Rural Lifestyle

Life in Rural America

Survivalist: Living In The Boonies

Survivalist: Living In The Boonies
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Hiking tripIs it possible to live too far in the boonies?  Yes is it.  There comes a point where it is not feasible to live in a rural area, and find gainful employment.  There also comes a point where high speed internet ends.  Believe it or not, not even dial-up is not available in all areas.

Let’s call this line, “Living on the edge of modern civilization.”

I may live in the sticks, but there are some who live further in the boonies than I do.  If I drive several miles past my home, there are some people barely have access to electricity, much less internet.  Water is from a well, while sewage is handled with a septic tank.

For the people who live past the edge of modern civilization, it takes them around hour to drive to work.  This means the round trip is almost two hours.  That is at least 10 hours a day dedicated to work.

As much as someone would love to live without money, it just is not possible.  We all have to pay taxes, especially property taxes.  Do not pay your taxes, and the county takes your property.  This means having a job and distance to the job must be figured into our survival plans.

Then there are the types of jobs available in the boonies.  Typically, these are teachers, police, lawyers, CPA, nurse… etc.  Regardless where someone goes, society will always need a nurse, teacher, police, someone to do their taxes (CPA)… etc.  If someone is not a professional they will be working at the corner store.

Living in a rural area, I see people who did not apply themselves and are condemned to a life of poverty.  The women usually do odd jobs here and there, work at a local restaurant, work at the local corner store, Lowes, Wal-mart, local hardware store, or fast food.  Men usually do manual labor, car repair, lawn service, tree trimming, or whatever odd jobs they can find.   At the corner store there may be signs on the door advertising for day labor.

Those who do not seek gainful employment are usually drawing social security disability for some mysterious ailment.

If people living in rural ares had access to higher education at an early age I am sure they would have led productive lives.  Their despair is a reflection of how little higher education is valued in rural areas.

What brought this topic up?  I was going through my YouTube subscription list and came across a video by Townsends.  The video was about a diary from the mid-1700s.

I see parallels from the 1700s and modern day. The uncivilized people from the mid-1700s have been replaced with drug dealers of the 21st century. While Small Pox was the plague of the 1700s, illegal drugs are the plague of the 20th and 21st century.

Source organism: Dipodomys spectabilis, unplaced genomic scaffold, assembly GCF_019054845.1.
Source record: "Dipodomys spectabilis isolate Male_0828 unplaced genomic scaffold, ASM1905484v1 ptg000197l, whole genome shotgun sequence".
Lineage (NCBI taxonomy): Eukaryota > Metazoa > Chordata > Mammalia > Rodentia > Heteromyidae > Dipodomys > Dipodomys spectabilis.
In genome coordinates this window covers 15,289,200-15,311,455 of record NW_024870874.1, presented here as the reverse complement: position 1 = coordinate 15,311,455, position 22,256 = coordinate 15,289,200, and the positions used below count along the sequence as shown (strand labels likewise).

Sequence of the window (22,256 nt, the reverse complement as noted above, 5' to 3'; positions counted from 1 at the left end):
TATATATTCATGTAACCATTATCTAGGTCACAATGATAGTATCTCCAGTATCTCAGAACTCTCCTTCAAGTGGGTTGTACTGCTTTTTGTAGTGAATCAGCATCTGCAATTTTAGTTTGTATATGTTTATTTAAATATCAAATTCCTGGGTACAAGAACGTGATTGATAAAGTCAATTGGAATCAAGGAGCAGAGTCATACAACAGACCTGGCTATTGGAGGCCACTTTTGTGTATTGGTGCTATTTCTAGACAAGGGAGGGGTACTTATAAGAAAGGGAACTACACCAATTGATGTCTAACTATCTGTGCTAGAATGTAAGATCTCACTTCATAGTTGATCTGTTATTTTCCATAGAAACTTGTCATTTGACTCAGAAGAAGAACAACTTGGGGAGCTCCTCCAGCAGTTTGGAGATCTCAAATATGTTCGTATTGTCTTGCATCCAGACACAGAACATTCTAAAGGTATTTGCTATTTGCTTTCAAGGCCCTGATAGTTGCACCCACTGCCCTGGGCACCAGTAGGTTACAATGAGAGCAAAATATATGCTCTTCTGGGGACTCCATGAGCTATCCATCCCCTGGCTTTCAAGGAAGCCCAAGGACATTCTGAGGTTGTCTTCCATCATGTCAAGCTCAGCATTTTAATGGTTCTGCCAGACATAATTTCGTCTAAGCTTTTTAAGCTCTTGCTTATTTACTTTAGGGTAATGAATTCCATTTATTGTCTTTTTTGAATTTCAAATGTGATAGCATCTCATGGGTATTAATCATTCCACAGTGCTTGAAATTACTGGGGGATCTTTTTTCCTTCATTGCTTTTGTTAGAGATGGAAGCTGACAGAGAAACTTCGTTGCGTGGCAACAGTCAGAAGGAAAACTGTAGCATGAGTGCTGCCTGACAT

Survivalist may think living in a rural area is an ideal situation.  Unfortunately, living in a rural area presents its own problems.  It seems that every time a heavy storm comes through the power goes off. I can drive to a local Dollar Store and not even have cell phone service.

If an educated survivalist with a degree wanted to move to the country, I would suggest they get ready for a culture shock.  There are no malls, and rarely a movie theater.  The sole movie theater here in Jasper, Texas closed several years ago.  If my wife and I want to go to the movies it is at least an hour drive one way. This means going to the movies is an all day event.

Out here in the boonies, Amazon Prime is your friend.  That is “if” you have Internet access.

People moving from urban areas may find the rural lifestyle very boring.  There are no quick trips to the mall, or quick trips to the coffee shop.  Just a trip to a donut shop may take 20 (or more) minutes.  This is coming from someone who lives on the edge of modern civilization.  For the people who live further in the boonies than I do, my hat is off to you.

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Kevin Felts was born and raised in southeast Texas, graduated from Bridge City high school Bridge City Texas, and attended Lamar College in Port Arthur Texas. Hobbies include fishing, hiking, hunting, blogging, sharing his politically incorrect opinion, video blogging on youtube, survivalism and spending time with his family. In his free time you may find Kevin working around the farm, building something, or tending to the livestock
Kevin Felts © 2008 - 2018